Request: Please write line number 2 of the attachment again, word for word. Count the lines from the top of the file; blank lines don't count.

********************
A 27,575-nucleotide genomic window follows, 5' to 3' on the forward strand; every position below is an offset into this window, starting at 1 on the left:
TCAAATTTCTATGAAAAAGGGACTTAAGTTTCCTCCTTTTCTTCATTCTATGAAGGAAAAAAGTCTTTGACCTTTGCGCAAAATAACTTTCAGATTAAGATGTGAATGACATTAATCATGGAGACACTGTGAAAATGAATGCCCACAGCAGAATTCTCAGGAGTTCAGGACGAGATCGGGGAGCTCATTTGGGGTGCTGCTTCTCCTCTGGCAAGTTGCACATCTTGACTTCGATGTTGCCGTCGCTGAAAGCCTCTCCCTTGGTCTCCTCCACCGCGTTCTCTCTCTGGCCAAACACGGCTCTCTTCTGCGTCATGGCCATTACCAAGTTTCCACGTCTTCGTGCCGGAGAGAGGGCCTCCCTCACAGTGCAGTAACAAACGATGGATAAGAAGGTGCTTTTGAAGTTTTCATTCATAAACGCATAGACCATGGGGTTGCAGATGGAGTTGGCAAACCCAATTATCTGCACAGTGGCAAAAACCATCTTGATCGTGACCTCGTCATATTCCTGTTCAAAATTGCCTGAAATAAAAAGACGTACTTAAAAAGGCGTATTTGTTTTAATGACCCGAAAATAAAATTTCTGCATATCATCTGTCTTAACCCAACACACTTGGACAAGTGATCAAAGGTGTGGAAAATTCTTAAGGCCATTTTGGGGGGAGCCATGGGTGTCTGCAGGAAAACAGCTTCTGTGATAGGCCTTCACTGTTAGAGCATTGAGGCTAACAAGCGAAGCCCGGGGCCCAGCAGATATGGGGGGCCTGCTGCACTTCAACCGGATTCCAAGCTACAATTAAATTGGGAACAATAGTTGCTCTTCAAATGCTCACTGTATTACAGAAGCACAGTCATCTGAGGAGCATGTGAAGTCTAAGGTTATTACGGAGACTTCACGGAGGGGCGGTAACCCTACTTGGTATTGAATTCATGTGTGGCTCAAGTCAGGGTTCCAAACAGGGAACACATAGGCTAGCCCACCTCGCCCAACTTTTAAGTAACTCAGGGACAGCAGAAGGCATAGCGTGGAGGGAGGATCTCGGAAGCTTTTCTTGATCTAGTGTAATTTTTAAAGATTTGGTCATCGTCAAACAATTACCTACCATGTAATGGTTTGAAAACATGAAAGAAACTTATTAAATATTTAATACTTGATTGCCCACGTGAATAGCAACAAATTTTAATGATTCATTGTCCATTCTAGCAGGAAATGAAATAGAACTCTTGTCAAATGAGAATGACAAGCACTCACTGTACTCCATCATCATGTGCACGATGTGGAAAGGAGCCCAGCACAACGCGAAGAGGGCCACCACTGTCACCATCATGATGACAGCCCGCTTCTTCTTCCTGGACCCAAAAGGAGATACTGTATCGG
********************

TCAAATTTCTATGAAAAAGGGACTTAAGTTTCCTCCTTTTCTTCATTCTATGAAGGAAAAAAGTCTTTGACCTTTGCGCAAAATAACTTTCAGATTAAGATGTGAATGACATTAATCATGGAGACACTGTGAAAATGAATGCCCACAGCAGAATTCTCAGGAGTTCAGGACGAGATCGGGGAGCTCATTTGGGGTGCTGCTTCTCCTCTGGCAAGTTGCACATCTTGACTTCGATGTTGCCGTCGCTGAAAGCCTCTCCCTTGGTCTCCTCCACCGCGTTCTCTCTCTGGCCAAACACGGCTCTCTTCTGCGTCATGGCCATTACCAAGTTTCCACGTCTTCGTGCCGGAGAGAGGGCCTCCCTCACAGTGCAGTAACAAACGATGGATAAGAAGGTGCTTTTGAAGTTTTCATTCATAAACGCATAGACCATGGGGTTGCAGATGGAGTTGGCAAACCCAATTATCTGCACAGTGGCAAAAACCATCTTGATCGTGACCTCGTCATATTCCTGTTCAAAATTGCCTGAAATAAAAAGACGTACTTAAAAAGGCGTATTTGTTTTAATGACCCGAAAATAAAATTTCTGCATATCATCTGTCTTAACCCAACACACTTGGACAAGTGATCAAAGGTGTGGAAAATTCTTAAGGCCATTTTGGGGGGAGCCATGGGTGTCTGCAGGAAAACAGCTTCTGTGATAGGCCTTCACTGTTAGAGCATTGAGGCTAACAAGCGAAGCCCGGGGCCCAGCAGATATGGGGGGCCTGCTGCACTTCAACCGGATTCCAAGCTACAATTAAATTGGGAACAATAGTTGCTCTTCAAATGCTCACTGTATTACAGAAGCACAGTCATCTGAGGAGCATGTGAAGTCTAAGGTTATTACGGAGACTTCACGGAGGGGCGGTAACCCTACTTGGTATTGAATTCATGTGTGGCTCAAGTCAGGGTTCCAAACAGGGAACACATAGGCTAGCCCACCTCGCCCAACTTTTAAGTAACTCAGGGACAGCAGAAGGCATAGCGTGGAGGGAGGATCTCGGAAGCTTTTCTTGATCTAGTGTAATTTTTAAAGATTTGGTCATCGTCAAACAATTACCTACCATGTAATGGTTTGAAAACATGAAAGAAACTTATTAAATATTTAATACTTGATTGCCCACGTGAATAGCAACAAATTTTAATGATTCATTGTCCATTCTAGCAGGAAATGAAATAGAACTCTTGTCAAATGAGAATGACAAGCACTCACTGTACTCCATCATCATGTGCACGATGTGGAAAGGAGCCCAGCACAACGCGAAGAGGGCCACCACTGTCACCATCATGATGACAGCCCGCTTCTTCTTCCTGGACCCAAAAGGAGATACTGTATCGG